Unlocking "Household DNA" to Deliver a Personalized Customer Experience in Health and Human Services

By Frey, Rachel | Policy & Practice, April 2016 | Go to article overview

Unlocking "Household DNA" to Deliver a Personalized Customer Experience in Health and Human Services


Frey, Rachel, Policy & Practice


We all have a unique combination of characteristics that make us individuals: our employment history, financial circumstances, and educational background, among other things. The environment in which we live, where we live, and with whom we live further shapes us as individuals. Moreover, we exhibit specific behaviors in our reactions to different situations. Taken together, these characteristics and dispositions make up a kind of distinct profile that we call "household DNA."

Delivering personalized, outcome-based services that aren't cost prohibitive has long been the holy grail in health and human services (HHS). With the adoption of efforts such as real-time eligibility and mobile applications, increases in home placements and care, and the never-ending need to do more with less, face-to-face interactions with clients have been declining. These changes are driving HHS agencies to rely more heavily on digitized information, and even more so, on client and household insights from what clients and other sources provide. With the growth and availability of data, we have entered a period in which agencies are able to utilize an individual's or household's DNA to help provide personalized customer experiences.

Exposing Individual and Household DNA

Take the case of Jennifer, for example. When Jennifer requests services, a lot of what we know about her and her household stems from what she has reported. Her application data may be augmented with data from other state, federal, or third-party sources or anywhere she may have left a digital footprint. While agencies may capture Jennifer's data in a way that supports speed and accuracy, the data are not always presented in a way that easily exposes her individual or household DNA.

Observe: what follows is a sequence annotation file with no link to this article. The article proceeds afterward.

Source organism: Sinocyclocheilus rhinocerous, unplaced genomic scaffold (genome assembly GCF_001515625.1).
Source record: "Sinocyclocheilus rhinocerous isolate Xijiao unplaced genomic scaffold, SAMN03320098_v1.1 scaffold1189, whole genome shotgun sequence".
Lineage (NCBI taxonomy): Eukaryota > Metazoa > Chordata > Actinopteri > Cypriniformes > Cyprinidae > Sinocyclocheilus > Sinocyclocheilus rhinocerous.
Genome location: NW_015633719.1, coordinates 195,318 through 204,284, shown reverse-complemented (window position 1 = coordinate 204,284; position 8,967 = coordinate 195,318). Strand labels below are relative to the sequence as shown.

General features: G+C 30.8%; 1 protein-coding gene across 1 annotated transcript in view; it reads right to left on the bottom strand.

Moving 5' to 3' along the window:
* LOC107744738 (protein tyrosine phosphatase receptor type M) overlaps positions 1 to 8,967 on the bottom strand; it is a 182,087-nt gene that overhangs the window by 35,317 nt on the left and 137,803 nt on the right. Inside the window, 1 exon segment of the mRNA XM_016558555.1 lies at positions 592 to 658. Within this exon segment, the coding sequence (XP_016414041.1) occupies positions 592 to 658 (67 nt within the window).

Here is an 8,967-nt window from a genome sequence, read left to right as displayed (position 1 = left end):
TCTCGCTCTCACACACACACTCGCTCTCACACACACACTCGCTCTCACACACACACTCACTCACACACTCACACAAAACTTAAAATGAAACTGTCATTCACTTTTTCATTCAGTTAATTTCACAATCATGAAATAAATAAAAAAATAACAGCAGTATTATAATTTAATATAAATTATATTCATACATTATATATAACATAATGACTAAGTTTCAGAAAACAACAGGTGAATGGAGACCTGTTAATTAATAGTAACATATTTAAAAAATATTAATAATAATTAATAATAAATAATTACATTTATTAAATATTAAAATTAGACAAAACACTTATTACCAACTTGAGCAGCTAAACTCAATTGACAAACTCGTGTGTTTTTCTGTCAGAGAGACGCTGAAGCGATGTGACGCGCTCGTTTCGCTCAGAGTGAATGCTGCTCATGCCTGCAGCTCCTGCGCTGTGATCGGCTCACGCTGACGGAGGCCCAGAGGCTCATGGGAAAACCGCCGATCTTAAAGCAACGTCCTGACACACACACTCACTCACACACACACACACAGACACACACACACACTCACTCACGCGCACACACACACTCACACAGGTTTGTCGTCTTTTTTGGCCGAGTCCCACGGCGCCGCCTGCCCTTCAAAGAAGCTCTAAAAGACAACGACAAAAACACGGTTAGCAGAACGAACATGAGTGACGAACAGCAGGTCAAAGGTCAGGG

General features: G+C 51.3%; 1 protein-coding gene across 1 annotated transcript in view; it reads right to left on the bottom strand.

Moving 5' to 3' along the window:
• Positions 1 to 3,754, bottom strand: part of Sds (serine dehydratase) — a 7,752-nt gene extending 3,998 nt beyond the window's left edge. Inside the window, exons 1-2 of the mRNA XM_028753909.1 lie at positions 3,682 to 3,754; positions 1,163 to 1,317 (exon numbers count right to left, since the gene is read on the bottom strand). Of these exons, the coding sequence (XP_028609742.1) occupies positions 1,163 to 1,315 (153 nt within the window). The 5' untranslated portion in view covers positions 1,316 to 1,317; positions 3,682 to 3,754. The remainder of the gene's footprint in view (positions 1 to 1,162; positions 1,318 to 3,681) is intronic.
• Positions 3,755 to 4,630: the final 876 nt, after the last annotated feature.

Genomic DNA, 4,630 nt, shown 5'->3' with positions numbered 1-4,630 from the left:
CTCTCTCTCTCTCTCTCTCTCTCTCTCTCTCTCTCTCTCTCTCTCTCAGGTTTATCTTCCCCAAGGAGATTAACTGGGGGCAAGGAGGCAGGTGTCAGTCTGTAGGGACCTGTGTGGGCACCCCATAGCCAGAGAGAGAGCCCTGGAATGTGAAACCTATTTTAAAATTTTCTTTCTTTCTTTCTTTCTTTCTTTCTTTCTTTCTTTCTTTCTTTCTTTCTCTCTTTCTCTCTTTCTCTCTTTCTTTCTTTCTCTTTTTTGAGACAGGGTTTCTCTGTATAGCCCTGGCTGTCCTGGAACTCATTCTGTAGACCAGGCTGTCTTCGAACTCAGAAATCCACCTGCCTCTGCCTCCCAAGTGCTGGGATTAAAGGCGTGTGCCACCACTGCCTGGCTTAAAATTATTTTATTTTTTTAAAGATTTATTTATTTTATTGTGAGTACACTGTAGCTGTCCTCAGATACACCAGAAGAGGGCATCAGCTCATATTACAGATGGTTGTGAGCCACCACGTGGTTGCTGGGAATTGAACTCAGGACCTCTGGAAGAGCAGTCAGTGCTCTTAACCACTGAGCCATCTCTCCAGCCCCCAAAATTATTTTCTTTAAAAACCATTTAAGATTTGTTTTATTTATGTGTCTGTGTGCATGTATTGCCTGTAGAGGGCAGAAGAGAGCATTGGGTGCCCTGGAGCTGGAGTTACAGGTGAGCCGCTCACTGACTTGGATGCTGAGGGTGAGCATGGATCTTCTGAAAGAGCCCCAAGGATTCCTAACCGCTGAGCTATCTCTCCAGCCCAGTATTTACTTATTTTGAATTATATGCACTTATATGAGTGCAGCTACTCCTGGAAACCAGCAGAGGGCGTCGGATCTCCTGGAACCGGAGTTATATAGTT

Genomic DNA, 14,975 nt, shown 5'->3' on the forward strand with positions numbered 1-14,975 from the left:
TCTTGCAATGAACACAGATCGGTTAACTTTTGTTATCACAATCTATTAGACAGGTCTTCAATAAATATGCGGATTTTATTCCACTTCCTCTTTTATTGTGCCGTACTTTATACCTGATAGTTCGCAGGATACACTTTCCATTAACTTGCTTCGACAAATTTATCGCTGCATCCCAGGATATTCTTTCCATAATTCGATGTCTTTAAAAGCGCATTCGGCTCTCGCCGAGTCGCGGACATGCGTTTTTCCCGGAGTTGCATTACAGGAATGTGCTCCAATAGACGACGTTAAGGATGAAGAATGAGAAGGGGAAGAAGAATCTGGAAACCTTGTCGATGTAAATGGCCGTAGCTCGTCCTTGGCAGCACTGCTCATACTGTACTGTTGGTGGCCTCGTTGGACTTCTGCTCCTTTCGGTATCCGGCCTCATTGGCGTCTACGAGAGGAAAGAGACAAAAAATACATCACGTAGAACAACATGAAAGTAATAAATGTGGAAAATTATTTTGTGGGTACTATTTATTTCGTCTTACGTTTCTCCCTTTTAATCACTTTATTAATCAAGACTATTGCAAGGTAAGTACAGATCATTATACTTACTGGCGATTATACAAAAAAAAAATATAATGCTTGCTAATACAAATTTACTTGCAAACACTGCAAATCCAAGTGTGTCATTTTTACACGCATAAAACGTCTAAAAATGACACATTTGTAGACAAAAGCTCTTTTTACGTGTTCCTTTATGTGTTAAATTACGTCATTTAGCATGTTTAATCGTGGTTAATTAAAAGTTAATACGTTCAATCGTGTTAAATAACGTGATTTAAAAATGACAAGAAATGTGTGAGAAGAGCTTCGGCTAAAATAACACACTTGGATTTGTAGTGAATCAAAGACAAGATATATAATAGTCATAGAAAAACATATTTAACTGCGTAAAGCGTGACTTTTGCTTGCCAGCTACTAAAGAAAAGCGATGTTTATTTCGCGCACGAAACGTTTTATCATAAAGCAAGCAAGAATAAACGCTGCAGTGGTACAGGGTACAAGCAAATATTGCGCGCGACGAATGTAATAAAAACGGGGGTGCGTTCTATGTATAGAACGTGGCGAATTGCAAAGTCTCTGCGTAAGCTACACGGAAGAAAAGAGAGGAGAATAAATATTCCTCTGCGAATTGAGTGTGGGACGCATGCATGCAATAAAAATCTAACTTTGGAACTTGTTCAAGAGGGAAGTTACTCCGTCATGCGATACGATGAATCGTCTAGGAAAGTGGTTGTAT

With this initial set of data the agency captured, what does it know about Jennifer's DNA? Is she working? If she is, how many hours? Is someone in the house receiving child support? Have people moved in and out of the house? Are there income fluctuations or personal safety issues? Are the kids in school full time? What about how Jennifer completed the application--did she enter her answers quickly, change her responses to certain questions, or complete it in a certain location or at a certain point in the day? While aggregating these data may move us closer to a 360-degree view of Jennifer, it doesn't go far enough. It stops short of providing much needed guidance for what services and types of interactions are likely to have the most impact for Jennifer and her household, based on her DNA. It also does not indicate what parts of her DNA matter the most for her current situation and the future.

Segmenting Customers with DNA Commonalities

While each of us has our own unique DNA profile, we also share commonalities with others at different points in our lives. Commonalities may stem from financial or nonfinancial characteristics, how individuals interact with agencies, and other lifestyle behaviors. Some of these change over an individual's lifetime while others remain constant. By grouping clients according to their individual or household DNA commonalities, distinct clusters or segments emerge. These customer segments offer agencies insight into the distinct attributes of different customer groups they serve. They can use these insights to determine individual service needs based on the desired outcome sought and the most effective method and frequency of communication. More broadly, segmentation can help them better understand the needs of the population they serve and how those needs and preferences may evolve over time.

How might this apply to Jennifer? In her 18th month of assistance, Jennifer reports that her employer has reduced her hours by 10 hours a week and her husband has moved out. How has Jennifer's DNA changed? How does she align with the individual and household DNA segments based on her latest changes? …

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